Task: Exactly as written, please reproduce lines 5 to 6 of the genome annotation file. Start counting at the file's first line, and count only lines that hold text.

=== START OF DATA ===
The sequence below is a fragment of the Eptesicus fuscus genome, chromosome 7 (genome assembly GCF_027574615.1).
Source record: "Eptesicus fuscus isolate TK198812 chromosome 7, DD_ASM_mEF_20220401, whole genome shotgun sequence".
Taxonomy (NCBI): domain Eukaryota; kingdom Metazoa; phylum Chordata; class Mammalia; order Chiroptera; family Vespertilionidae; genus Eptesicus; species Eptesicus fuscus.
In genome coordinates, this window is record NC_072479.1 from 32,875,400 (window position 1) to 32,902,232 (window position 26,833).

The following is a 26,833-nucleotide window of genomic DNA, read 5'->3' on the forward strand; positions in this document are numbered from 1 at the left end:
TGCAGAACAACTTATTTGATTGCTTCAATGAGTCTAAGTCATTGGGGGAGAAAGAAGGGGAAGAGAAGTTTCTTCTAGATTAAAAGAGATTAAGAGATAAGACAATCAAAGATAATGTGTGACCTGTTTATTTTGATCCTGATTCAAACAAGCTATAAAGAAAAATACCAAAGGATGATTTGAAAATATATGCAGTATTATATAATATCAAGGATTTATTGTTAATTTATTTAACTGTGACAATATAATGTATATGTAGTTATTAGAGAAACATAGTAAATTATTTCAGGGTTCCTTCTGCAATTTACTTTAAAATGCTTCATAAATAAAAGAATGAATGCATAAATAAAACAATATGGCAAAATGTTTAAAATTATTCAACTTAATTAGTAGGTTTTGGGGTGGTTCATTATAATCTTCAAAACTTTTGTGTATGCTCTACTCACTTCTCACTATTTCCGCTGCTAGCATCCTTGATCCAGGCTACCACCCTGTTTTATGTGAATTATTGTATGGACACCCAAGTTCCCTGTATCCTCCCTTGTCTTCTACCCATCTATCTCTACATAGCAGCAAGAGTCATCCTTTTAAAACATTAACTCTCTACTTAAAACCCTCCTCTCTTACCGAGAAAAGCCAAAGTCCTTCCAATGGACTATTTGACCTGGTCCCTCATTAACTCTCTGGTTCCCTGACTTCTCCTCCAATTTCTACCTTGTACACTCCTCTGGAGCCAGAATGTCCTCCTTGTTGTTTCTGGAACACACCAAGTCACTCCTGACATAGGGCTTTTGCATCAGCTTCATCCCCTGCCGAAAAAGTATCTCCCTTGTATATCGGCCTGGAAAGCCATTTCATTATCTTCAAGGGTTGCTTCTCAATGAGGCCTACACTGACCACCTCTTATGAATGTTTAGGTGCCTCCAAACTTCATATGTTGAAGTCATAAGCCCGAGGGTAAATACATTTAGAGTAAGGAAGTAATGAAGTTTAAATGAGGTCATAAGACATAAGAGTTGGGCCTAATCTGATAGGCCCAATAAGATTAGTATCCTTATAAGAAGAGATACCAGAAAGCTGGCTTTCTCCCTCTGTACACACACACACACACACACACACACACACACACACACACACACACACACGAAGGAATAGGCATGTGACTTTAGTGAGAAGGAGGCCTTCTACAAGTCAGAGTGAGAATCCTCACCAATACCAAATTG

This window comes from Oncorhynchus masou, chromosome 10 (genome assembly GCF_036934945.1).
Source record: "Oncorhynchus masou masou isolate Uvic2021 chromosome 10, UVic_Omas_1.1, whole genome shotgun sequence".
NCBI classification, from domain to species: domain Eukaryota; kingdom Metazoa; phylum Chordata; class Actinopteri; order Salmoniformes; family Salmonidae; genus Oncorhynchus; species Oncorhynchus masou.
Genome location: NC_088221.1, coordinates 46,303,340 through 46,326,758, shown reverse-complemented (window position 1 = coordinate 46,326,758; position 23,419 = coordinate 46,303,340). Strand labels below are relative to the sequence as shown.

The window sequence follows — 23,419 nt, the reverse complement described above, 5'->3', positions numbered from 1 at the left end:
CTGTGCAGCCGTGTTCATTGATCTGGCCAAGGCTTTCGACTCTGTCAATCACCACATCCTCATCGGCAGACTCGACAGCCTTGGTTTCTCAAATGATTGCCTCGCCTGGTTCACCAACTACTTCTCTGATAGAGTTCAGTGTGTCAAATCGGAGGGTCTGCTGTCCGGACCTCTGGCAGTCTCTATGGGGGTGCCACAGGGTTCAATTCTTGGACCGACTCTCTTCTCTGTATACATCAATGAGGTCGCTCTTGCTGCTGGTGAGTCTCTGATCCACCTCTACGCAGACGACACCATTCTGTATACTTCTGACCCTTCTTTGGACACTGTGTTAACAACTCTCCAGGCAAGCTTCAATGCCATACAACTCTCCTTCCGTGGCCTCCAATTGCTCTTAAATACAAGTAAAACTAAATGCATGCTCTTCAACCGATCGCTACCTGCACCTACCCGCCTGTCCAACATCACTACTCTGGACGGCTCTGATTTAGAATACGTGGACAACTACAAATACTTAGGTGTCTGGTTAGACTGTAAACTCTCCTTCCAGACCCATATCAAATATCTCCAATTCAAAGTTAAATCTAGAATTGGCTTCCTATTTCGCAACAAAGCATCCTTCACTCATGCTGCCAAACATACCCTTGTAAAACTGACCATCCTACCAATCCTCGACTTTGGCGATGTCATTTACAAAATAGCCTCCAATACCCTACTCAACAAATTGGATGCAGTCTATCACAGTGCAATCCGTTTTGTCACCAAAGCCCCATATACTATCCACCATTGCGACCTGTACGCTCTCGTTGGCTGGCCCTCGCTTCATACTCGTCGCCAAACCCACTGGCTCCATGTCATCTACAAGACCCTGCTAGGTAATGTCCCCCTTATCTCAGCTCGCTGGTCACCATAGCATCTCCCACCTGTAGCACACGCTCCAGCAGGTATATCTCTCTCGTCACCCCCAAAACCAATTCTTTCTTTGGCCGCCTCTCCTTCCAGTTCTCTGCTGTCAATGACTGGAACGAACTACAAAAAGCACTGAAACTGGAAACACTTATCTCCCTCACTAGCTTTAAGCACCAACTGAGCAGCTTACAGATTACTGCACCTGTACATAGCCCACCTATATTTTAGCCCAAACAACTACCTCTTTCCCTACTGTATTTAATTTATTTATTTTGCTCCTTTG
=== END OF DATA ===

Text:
The following is a 26,833-nucleotide window of genomic DNA, read 5'->3' on the forward strand; positions in this document are numbered from 1 at the left end:
TGCAGAACAACTTATTTGATTGCTTCAATGAGTCTAAGTCATTGGGGGAGAAAGAAGGGGAAGAGAAGTTTCTTCTAGATTAAAAGAGATTAAGAGATAAGACAATCAAAGATAATGTGTGACCTGTTTATTTTGATCCTGATTCAAACAAGCTATAAAGAAAAATACCAAAGGATGATTTGAAAATATATGCAGTATTATATAATATCAAGGATTTATTGTTAATTTATTTAACTGTGACAATATAATGTATATGTAGTTATTAGAGAAACATAGTAAATTATTTCAGGGTTCCTTCTGCAATTTACTTTAAAATGCTTCATAAATAAAAGAATGAATGCATAAATAAAACAATATGGCAAAATGTTTAAAATTATTCAACTTAATTAGTAGGTTTTGGGGTGGTTCATTATAATCTTCAAAACTTTTGTGTATGCTCTACTCACTTCTCACTATTTCCGCTGCTAGCATCCTTGATCCAGGCTACCACCCTGTTTTATGTGAATTATTGTATGGACACCCAAGTTCCCTGTATCCTCCCTTGTCTTCTACCCATCTATCTCTACATAGCAGCAAGAGTCATCCTTTTAAAACATTAACTCTCTACTTAAAACCCTCCTCTCTTACCGAGAAAAGCCAAAGTCCTTCCAATGGACTATTTGACCTGGTCCCTCATTAACTCTCTGGTTCCCTGACTTCTCCTCCAATTTCTACCTTGTACACTCCTCTGGAGCCAGAATGTCCTCCTTGTTGTTTCTGGAACACACCAAGTCACTCCTGACATAGGGCTTTTGCATCAGCTTCATCCCCTGCCGAAAAAGTATCTCCCTTGTATATCGGCCTGGAAAGCCATTTCATTATCTTCAAGGGTTGCTTCTCAATGAGGCCTACACTGACCACCTCTTATGAATGTTTAGGTGCCTCCAAACTTCATATGTTGAAGTCATAAGCCCGAGGGTAAATACATTTAGAGTAAGGAAGTAATGAAGTTTAAATGAGGTCATAAGACATAAGAGTTGGGCCTAATCTGATAGGCCCAATAAGATTAGTATCCTTATAAGAAGAGATACCAGAAAGCTGGCTTTCTCCCTCTGTACACACACACACACACACACACACACACACACACACACACACACACACACGAAGGAATAGGCATGTGACTTTAGTGAGAAGGAGGCCTTCTACAAGTCAGAGTGAGAATCCTCACCAATACCAAATTG